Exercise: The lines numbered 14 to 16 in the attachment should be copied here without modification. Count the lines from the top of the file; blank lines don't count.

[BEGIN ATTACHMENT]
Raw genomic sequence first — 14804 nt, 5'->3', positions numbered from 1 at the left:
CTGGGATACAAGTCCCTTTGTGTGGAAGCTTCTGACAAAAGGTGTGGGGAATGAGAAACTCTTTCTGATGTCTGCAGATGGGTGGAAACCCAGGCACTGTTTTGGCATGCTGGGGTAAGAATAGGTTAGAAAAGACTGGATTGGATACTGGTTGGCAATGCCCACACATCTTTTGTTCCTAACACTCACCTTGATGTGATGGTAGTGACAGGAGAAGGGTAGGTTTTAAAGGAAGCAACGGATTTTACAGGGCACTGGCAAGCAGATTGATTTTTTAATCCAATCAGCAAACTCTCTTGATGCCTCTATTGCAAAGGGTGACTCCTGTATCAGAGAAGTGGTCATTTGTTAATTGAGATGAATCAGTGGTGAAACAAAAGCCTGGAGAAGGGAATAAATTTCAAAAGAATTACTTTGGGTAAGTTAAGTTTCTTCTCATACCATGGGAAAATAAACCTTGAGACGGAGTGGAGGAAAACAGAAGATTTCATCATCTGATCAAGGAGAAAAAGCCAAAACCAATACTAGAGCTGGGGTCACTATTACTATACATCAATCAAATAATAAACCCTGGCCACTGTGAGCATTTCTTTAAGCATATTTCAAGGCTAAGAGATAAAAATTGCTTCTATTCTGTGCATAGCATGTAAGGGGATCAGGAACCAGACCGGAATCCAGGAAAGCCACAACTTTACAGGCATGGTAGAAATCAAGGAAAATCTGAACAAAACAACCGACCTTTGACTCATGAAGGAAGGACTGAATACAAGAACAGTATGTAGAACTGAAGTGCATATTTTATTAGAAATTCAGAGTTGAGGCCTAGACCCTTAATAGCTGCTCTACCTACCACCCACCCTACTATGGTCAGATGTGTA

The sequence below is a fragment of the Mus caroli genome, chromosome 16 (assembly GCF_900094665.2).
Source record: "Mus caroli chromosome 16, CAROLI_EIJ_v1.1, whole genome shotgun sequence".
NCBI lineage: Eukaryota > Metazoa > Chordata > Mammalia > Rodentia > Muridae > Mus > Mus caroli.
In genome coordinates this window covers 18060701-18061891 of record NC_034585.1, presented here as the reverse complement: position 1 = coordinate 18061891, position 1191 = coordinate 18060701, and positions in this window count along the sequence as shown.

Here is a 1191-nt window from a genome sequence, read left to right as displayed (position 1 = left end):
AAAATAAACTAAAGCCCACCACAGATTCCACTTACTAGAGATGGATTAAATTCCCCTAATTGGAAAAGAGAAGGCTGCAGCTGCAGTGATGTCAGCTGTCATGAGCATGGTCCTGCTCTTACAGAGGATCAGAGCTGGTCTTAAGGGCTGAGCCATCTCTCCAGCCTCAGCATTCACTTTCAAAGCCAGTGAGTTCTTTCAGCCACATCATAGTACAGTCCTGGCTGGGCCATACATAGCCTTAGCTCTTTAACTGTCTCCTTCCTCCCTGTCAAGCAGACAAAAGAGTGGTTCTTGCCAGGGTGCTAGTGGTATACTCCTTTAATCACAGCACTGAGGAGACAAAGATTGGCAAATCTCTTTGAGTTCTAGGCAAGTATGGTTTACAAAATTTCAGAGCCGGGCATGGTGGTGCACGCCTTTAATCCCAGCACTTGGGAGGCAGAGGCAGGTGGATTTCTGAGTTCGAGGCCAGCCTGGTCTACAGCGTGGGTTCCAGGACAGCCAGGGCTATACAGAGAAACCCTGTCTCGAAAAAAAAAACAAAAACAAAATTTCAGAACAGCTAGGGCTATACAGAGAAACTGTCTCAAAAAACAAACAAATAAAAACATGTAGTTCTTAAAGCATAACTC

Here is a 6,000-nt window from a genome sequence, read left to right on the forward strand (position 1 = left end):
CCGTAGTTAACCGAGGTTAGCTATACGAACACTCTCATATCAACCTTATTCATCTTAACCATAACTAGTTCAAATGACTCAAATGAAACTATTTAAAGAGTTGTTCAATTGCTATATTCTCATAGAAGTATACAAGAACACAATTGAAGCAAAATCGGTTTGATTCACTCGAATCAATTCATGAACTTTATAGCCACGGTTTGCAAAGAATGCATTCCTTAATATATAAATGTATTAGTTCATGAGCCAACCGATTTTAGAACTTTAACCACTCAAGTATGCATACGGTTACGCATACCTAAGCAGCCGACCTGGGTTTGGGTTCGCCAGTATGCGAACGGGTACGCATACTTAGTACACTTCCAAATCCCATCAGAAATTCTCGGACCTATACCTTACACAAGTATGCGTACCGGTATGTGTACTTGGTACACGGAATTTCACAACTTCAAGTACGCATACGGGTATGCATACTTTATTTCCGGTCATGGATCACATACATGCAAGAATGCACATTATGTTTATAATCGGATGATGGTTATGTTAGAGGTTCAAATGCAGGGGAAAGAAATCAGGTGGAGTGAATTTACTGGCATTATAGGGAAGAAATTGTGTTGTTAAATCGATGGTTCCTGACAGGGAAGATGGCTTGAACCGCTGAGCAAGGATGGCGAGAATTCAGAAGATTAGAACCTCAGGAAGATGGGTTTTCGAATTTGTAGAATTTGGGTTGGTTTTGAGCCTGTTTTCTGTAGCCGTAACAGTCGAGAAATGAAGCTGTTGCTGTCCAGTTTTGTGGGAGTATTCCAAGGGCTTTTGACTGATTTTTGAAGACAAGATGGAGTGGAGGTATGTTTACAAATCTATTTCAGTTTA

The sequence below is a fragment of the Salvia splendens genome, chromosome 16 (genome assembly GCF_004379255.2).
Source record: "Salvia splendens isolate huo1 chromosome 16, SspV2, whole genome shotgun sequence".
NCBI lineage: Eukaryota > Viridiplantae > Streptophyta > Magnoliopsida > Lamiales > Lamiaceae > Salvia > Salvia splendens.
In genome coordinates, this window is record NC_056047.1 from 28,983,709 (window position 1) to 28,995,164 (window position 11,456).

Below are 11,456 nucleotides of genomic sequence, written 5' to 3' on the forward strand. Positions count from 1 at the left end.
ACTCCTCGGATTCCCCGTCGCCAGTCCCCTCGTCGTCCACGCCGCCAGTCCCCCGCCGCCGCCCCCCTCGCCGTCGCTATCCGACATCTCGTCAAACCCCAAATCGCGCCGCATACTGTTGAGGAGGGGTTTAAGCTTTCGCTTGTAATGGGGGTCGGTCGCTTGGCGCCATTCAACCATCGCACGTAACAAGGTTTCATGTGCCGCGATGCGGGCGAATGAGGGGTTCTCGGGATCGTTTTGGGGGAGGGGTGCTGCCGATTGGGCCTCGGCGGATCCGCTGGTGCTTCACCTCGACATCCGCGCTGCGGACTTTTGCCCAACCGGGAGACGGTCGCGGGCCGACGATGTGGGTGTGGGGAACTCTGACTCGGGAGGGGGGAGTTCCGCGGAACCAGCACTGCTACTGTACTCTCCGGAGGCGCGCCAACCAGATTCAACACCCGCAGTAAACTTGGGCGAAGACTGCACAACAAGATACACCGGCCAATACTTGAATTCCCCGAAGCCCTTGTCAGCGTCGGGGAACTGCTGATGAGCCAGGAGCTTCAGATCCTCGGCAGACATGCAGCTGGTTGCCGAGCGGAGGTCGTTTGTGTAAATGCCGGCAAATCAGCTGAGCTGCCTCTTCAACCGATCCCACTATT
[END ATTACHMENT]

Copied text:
In genome coordinates, this window is record NC_056047.1 from 28,983,709 (window position 1) to 28,995,164 (window position 11,456).

Below are 11,456 nucleotides of genomic sequence, written 5' to 3' on the forward strand. Positions count from 1 at the left end.
ACTCCTCGGATTCCCCGTCGCCAGTCCCCTCGTCGTCCACGCCGCCAGTCCCCCGCCGCCGCCCCCCTCGCCGTCGCTATCCGACATCTCGTCAAACCCCAAATCGCGCCGCATACTGTTGAGGAGGGGTTTAAGCTTTCGCTTGTAATGGGGGTCGGTCGCTTGGCGCCATTCAACCATCGCACGTAACAAGGTTTCATGTGCCGCGATGCGGGCGAATGAGGGGTTCTCGGGATCGTTTTGGGGGAGGGGTGCTGCCGATTGGGCCTCGGCGGATCCGCTGGTGCTTCACCTCGACATCCGCGCTGCGGACTTTTGCCCAACCGGGAGACGGTCGCGGGCCGACGATGTGGGTGTGGGGAACTCTGACTCGGGAGGGGGGAGTTCCGCGGAACCAGCACTGCTACTGTACTCTCCGGAGGCGCGCCAACCAGATTCAACACCCGCAGTAAACTTGGGCGAAGACTGCACAACAAGATACACCGGCCAATACTTGAATTCCCCGAAGCCCTTGTCAGCGTCGGGGAACTGCTGATGAGCCAGGAGCTTCAGATCCTCGGCAGACATGCAGCTGGTTGCCGAGCGGAGGTCGTTTGTGTAAATGCCGGCAAATCAGCTGAGCTGCCTCTTCAACCGATCCCACTATT